(pp. 150-171)

      River North is the newest name for one of Chicago’s oldest neighborhoods. In the 1970s, the long-forgotten area north and west of the towers that border the Chicago River and N. Michigan Ave. featured open blocks of surface parking in its southeastern sector, with ranks of mill-construction factory and warehouse buildings, many dating from the 1880s, in other parts of the neighborhood. Loft conversions to commercial and residential use brought new life and a new name, and by 2000, new construction had filled the parking lots with high-rise apartments, multistory garages, and retail complexes.

      The poorest part of the city...

      (pp. 172-195)

      Throughout most of their history, the neighborhoods of the Gold Coast and Old Town presented a sharp contrast between rich and poor, elegance and squalor. Today, however, their demographics are surprisingly similar. While many Gold Coast mansions have been replaced by high-rises or subdivided into smaller but still desirable apartments, a tidal wave of money has swept over the workers’ cottages and flats of Old Town, many of which have been converted into expensive single-family residences or sold as tear-downs.

      The streetscapes of the two communities are still worlds apart. Old Town is filled with charmingly restored cottages, row houses,...

      (pp. 196-219)

      No other Chicago neighborhood has witnessed as dramatic a resurgence as Lincoln Park. The 1950Local Community Fact Book, the city’s decennial oracle of sociological trends, predicted “the end of much of Lincoln Park as a residential community.” Today, however, many people see it as the city’s most desirable neighborhood—with real estate prices to match. The density and congestion that constitute its chief drawbacks are the inevitable side effects of its popularity. Yet unlike the Gold Coast, the only neighborhood with higher median home values, high-rise construction has invaded only a small area of Lincoln Park, and the vast...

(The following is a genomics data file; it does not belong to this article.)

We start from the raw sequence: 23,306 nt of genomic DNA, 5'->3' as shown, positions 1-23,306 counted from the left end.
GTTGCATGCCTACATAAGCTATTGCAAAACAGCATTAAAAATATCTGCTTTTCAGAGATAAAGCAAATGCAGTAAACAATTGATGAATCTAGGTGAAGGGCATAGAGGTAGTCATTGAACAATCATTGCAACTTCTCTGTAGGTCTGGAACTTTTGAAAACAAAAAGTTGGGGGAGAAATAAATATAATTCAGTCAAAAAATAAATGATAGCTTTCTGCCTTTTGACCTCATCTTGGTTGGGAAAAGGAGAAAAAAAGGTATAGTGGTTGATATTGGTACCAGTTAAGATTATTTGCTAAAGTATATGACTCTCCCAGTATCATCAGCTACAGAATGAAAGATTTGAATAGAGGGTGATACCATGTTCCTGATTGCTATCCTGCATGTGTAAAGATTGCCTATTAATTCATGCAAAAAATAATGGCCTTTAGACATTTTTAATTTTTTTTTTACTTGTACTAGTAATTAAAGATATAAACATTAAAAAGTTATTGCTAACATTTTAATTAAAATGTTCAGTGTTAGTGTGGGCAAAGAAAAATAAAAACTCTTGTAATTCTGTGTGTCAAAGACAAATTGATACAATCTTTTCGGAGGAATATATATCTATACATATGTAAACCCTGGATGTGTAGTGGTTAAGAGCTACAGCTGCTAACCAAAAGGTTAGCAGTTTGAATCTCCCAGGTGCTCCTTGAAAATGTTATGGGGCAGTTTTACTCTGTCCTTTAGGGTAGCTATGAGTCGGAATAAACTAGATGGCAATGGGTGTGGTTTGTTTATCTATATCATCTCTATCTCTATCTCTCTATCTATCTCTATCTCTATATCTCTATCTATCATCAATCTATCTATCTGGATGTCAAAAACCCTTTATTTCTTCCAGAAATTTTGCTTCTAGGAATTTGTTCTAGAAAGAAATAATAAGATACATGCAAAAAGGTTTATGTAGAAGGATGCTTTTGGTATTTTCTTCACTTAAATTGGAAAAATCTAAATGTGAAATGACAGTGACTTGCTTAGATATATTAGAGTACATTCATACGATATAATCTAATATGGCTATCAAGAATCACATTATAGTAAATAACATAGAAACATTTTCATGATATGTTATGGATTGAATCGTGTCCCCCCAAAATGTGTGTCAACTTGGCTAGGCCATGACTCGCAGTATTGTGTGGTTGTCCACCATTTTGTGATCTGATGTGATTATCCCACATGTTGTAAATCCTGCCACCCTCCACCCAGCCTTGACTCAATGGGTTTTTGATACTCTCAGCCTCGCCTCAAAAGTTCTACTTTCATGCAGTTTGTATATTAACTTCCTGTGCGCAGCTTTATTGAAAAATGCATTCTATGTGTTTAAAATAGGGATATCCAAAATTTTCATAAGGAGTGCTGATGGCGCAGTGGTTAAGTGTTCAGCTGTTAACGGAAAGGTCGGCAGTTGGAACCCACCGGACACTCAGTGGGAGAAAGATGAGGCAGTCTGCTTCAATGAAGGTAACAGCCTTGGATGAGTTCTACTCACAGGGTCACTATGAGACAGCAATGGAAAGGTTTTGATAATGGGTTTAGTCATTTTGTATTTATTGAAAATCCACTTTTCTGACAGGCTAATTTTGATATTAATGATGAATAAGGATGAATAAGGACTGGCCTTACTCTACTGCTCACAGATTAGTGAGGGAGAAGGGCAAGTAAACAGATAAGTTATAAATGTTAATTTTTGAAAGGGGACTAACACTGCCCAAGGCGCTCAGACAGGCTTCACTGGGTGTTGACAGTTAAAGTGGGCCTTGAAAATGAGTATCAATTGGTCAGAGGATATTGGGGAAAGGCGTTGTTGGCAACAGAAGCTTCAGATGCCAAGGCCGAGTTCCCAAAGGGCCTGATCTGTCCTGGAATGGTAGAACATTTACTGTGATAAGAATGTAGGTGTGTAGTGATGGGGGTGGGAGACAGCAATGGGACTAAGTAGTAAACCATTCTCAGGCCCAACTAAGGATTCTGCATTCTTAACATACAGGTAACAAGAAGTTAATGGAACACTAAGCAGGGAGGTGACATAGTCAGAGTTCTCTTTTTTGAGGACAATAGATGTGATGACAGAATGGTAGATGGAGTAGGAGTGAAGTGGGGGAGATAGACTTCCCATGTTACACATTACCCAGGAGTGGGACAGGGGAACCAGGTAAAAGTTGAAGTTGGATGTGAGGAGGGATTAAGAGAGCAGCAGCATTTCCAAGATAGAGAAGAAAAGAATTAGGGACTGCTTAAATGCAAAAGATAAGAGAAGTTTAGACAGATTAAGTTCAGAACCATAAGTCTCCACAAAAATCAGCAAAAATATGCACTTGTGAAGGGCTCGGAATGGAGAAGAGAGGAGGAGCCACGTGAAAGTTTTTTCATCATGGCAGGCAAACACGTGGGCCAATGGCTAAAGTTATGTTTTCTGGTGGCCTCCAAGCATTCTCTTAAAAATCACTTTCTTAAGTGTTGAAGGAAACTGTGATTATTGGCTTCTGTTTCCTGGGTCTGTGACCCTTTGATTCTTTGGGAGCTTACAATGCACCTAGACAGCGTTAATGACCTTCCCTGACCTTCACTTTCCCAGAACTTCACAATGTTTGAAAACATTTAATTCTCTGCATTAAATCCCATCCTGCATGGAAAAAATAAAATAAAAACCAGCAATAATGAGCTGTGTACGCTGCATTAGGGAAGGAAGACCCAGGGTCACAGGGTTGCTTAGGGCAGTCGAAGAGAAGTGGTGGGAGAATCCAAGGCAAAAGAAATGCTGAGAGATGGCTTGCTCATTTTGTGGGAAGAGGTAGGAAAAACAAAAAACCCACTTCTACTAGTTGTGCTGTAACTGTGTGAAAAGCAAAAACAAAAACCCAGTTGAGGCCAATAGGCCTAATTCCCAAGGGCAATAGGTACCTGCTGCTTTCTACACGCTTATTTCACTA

(pp. 220-243)

      Over time, the North Side communities of Lakeview, Uptown, and Ravenswood carved themselves out of a much larger government entity, the township of Lake View. When organized in 1857, Lake View Township extended north from Fullerton Ave. to Devon Ave. and from the lake to Western Ave. Today, the name survives in that of just one of the many neighborhoods developed in the township. Lakeview extends from (roughly) Diversey Pkwy. to Addison St. Communities to its north include Wrigleyville (Addison to Irving Park Rd.), Buena Park (east and west of Graceland Cemetery), Uptown (north of Montrose Ave.), and Ravenswood (west...

      (pp. 244-262)

      The story of Edgewater and Rogers Park is a tale of metamorphosis from genteel suburb to urban neighborhood. As usual, the catalyst was the extension of a transit line that made the community more accessible to legions of Loop office workers. Highway construction brought further changes, turning quiet streets into congested thoroughfares. But behind the row of Sheridan Rd.’s high-rises are pockets of elegance that hint at the area’s enduring appeal.

      Edgewater and Rogers Park began as farming communities but originally belonged to different townships, separated at Devon Ave. Edgewater joined the city as part of the Lake View annexation...

      (pp. 264-282)

      The Northwest Side comprises disparate neighborhoods united by the important artery of Milwaukee Ave. Like many of Chicago’s diagonal streets, it began as an Indian trail, was developed as a plank road and streetcar route, and remains a heavily traveled commercial thoroughfare. The many changes in neighborhood names and boundaries along the Milwaukee Ave. corridor reflect the area’s shifting populations and their various motives of ethnic pride, historical interest, and real estate promotion.